Content by tag "Jazz Halo"

Gilbert Isbin Group: Water With A Smile

Read "Water With A Smile" reviewed by Mark Sabbatini

Belgian guitarist Gilbert Isban is a formidable nylon finger-picking veteran on everything from classical to avant-garde. He makes his debut as a composer and arranger on his 13th album--and in this case, that proves to be a lucky number.



Water With A Smile is another of those albums purporting the equation Latin + world ...

ARTICLE: ALBUM REVIEWS

The Vinny Golia Quintet: One, Three, Two

Read "One, Three, Two" reviewed by John Kelman

Sometimes adversity can engender the most remarkable responses. Woodwind multi-instrumentalist Vinny Golia and his quintet had landed in Belgium the morning of September 11th, 2001, having taken off from New York a few hours before the terrible tragedy of the World Trade Center/Pentagon attacks, only then to discover what had happened. When the promoters gave the ...

ARTICLE: ALBUM REVIEWS

Joe Fonda & Gilbert Isbin: Blisters

Read "Blisters" reviewed by Jerry D'Souza

Joe Fonda and Gilbert Isbin, partners in time, create vivid imagery via the many manifestations of sound they take their instruments through, over, and across. What is more remarkable is that they do it with an astute aesthetic: there is no howl or cry in their music. What they have is rhythm, a pulse and a ...

ARTICLE: ALBUM REVIEWS

Michael Jefry Stevens: The Survivor's Suite

Read "The Survivor's Suite" reviewed by Jerry D'Souza

Michael Jefry Stevens is a fluid player who finds his comfort level not only on the cool side but also through free jazz and instant improvisation. His touch is both delicate and hard hitting, stopping short of bombast when he ventures into the latter. The balance is visible on this solo record not only in his ...

ARTICLE: ALBUM REVIEWS

The December Thirty Jazz Trio: Free For 3

Read "Free For 3" reviewed by Jerry D'Souza

It is said that time and tide wait for no man. Time, however, has waited for this piano trio. The group's first recording, The Street One Year After, was released in 1991. Since then they have released two more, both in the last decade. As for the tide, it still roars in their favor. The brand ...

ARTICLE: ALBUM REVIEWS

The December Thirty Jazz Trio: Free For 3

Read "Free For 3" reviewed by Jerry D'Souza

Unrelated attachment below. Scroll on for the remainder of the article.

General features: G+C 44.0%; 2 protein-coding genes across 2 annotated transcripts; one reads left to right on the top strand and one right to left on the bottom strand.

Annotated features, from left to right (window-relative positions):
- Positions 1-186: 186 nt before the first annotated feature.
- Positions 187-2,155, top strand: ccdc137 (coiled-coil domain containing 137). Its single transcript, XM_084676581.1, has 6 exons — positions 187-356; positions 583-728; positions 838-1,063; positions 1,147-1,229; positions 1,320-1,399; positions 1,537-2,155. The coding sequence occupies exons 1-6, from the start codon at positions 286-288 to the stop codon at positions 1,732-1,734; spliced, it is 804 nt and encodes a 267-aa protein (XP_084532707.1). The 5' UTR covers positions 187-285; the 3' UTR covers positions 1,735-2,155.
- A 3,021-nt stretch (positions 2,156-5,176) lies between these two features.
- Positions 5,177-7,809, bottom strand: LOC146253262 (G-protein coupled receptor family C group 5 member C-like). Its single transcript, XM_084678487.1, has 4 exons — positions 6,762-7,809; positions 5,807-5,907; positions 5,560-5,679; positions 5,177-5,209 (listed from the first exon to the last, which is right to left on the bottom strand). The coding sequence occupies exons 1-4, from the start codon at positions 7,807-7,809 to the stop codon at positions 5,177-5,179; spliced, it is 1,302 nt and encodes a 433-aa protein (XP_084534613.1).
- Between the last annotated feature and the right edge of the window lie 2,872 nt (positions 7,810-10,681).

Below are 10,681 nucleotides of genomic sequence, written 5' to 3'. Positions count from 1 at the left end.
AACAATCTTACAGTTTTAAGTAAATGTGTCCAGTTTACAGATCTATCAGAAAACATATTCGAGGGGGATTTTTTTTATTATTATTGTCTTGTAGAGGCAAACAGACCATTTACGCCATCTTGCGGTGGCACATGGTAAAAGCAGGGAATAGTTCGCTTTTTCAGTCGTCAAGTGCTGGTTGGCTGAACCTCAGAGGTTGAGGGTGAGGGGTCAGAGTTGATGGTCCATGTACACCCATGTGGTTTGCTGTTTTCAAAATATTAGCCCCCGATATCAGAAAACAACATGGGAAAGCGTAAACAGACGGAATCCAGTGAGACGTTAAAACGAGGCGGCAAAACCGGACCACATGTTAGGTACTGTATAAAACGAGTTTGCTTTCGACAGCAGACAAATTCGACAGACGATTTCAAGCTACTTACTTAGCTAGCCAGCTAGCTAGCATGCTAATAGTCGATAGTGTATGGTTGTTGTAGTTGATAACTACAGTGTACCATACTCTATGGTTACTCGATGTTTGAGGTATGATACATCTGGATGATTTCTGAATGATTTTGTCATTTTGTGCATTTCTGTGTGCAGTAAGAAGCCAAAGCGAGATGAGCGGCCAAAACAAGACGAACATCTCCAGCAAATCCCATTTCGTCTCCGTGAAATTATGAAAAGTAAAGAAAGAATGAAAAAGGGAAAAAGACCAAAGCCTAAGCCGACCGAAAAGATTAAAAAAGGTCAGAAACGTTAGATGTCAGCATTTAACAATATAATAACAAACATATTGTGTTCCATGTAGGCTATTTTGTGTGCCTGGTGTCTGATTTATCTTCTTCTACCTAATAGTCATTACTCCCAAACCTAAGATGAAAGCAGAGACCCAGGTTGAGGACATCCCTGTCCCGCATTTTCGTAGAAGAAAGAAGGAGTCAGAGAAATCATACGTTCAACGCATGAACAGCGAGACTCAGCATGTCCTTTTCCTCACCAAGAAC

It is said that time and tide wait for no man. Time, however, has waited for this trio. Their first recording, The Street One Year After, was released in 1991. Since then they have released two more, both in the last decade. And now, here they are again with one more. As for the tide, it ...

ARTICLE: ALBUM REVIEWS

Chris Joris: Songs For Mbizo

Read "Songs For Mbizo" reviewed by Glenn Astarita

Belgian pianist/percussionist Chris Joris recorded these sessions with tubaist Bob Stewart and South African bassist Johnny (Mbizo) Dyani back in 1976. Sadly, Dyani passed away in 1988, while additional tracks emanating from 1991 sessions featuring Stewart and a conglomerate of European artists round out this effort.

Joris' knowledge and implementations of wide ranging rhythmic ...

ARTICLE: ALBUM REVIEWS

Joe Fonda: When It's Time

Read "When It's Time" reviewed by Michael A. Parker

It would be a mistake to try and situate this record in a continuum of solo bass works that have been created in the past 30 years, starting with Barre Philips and Motoharu Yoshizawa's work in the late 60's.

Joe Fonda is not on some kind of mission to redefine the bass and its role ...

ARTICLE: ALBUM REVIEWS

Ben Sluijs & Erik Vermeulen: Stones

Read "Stones" reviewed by Glenn Astarita

The Belgium-based, 'Jazz Halo' modern jazz label was founded five years ago and has already amassed a noteworthy catalogue, featuring respected artists such as bassist, Joelle Leandre and saxophonist, Oliver Lake while also highlighting the abilities of Belgian jazz musicians. Such is the case with this new release titled, Stones, which is a short story (included ...

ARTICLE: ALBUM REVIEWS

Joelle Leandre & Ryoji Hojito: Sapporo Duets

Read "Sapporo Duets" reviewed by Glenn Astarita

Here, Ms. Joelle Leandre displays her consummate artistry alongside the very impressive pianist, Ryoji Hojito for a series of somewhat playful duets, featuring the artists' verbose musical dialogue and ornate textures. Through it all, the duo institutes an abundance of sub plots as Ms Leandre's resonantly wooden tone provides radiant contrast to the pianist's percussive block ...